I learned this lesson the hard way on a trip to Paris years ago. After an overnight flight, I was bleary-eyed and exhausted upon arriving at my hotel. I carelessly dropped my suitcase onto the plush carpet and collapsed onto the bed, not even thinking to inspect the room first. My travel clothes were strewn about as I unpacked the next morning. It wasn’t until I returned home that I discovered bedbugs had hitched a ride in my luggage. Just those few hours of having my suitcase on the floor and clothes on the bed were enough for bedbugs to infiltrate my belongings. What followed was a year-long ordeal to eliminate the bedbug infestation in my home. It was costly, stressful, and could have been prevented if I had kept my luggage elevated off the floor and bed in Paris.
Others have cautionary tales after making similar mistakes. S. Larson recounts returning from Paris covered in itchy welts, only to find his suitcase harbored bedbugs that then overtook his apartment. S. Choi describes battling bedbugs for six months before finally throwing out all cloth furniture and mattresses after her Paris hotel stay, where she had set her luggage on the floor for just one night. J. Adams shares how bedbugs hitched a ride home in her purse left on the Paris hotel bed, resulting in four subsequent infestations over the next year that cost thousands in extermination fees.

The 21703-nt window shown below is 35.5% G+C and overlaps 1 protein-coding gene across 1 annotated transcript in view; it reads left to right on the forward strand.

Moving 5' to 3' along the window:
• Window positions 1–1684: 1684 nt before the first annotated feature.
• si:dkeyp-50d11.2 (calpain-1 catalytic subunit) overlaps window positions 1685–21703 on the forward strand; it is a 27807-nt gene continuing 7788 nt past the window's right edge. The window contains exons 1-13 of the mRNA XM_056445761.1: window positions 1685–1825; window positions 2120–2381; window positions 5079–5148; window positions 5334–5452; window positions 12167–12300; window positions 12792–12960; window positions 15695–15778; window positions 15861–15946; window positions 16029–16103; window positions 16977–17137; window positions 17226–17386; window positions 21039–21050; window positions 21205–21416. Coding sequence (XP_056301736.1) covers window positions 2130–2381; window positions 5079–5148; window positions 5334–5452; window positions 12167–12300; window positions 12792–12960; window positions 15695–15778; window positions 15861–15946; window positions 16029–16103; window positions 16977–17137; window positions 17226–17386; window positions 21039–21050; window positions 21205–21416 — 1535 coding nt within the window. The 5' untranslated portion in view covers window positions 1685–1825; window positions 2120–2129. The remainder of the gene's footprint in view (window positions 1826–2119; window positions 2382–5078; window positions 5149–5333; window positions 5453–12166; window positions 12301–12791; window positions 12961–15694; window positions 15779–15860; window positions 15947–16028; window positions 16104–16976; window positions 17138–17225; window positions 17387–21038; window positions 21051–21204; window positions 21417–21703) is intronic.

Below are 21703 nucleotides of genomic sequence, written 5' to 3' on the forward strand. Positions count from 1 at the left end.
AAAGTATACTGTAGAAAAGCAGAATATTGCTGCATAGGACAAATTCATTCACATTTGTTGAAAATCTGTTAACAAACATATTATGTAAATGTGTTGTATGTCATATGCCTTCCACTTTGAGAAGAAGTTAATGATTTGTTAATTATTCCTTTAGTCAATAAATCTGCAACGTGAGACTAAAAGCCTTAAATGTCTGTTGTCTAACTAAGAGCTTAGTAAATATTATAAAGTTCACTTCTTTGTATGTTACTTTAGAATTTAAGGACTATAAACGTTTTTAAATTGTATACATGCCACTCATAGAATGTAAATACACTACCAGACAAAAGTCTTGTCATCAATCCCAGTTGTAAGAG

Bedbugs in Paris: How to Avoid and Handle Infestations During Your Visit - Use Precautions on Public Transportation
Public transportation is part of the quintessential Paris experience, providing convenient ways to explore the City of Light. However, bedbugs have infested some metro and RER cars, buses, and taxis, presenting a risk for travelers. By following some key precautions, you can take advantage of Paris’ excellent public transit system while minimizing chances of bedbug exposure.
One of the top recommendations is to avoid placing bags or purses on seats or floors when riding trains, buses, and taxis. As discussed earlier, bedbugs easily cling to personal belongings and hide undetected in compartments and folds. Setting your bag next to you or at your feet leaves it vulnerable to bedbugs lurking in upholstery or carpeting. Instead, keep it securely in your lap or on your shoulder during transit. This prevents bugs from accessing it in the first place.